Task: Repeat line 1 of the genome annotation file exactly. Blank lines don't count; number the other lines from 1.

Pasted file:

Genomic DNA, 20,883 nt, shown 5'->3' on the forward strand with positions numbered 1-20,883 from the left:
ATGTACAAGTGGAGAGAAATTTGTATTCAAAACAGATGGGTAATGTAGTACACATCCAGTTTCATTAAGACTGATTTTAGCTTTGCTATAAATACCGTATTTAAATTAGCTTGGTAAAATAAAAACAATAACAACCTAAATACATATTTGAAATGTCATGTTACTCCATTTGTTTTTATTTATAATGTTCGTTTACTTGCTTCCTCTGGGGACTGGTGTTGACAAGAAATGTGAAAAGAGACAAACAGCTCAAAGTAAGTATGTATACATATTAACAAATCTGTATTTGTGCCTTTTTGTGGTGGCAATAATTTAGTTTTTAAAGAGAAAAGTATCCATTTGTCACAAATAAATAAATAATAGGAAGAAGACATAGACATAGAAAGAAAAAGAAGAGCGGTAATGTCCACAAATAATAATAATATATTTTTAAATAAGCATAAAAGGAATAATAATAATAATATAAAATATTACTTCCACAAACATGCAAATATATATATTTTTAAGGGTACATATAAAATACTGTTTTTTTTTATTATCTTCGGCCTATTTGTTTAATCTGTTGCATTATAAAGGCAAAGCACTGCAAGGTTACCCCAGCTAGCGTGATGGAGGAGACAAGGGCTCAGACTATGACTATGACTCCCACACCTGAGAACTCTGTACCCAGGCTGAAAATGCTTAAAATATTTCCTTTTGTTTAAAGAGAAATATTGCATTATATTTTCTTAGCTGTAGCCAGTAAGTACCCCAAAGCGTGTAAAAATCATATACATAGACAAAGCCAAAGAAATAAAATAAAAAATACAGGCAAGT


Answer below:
Genomic DNA, 20,883 nt, shown 5'->3' on the forward strand with positions numbered 1-20,883 from the left: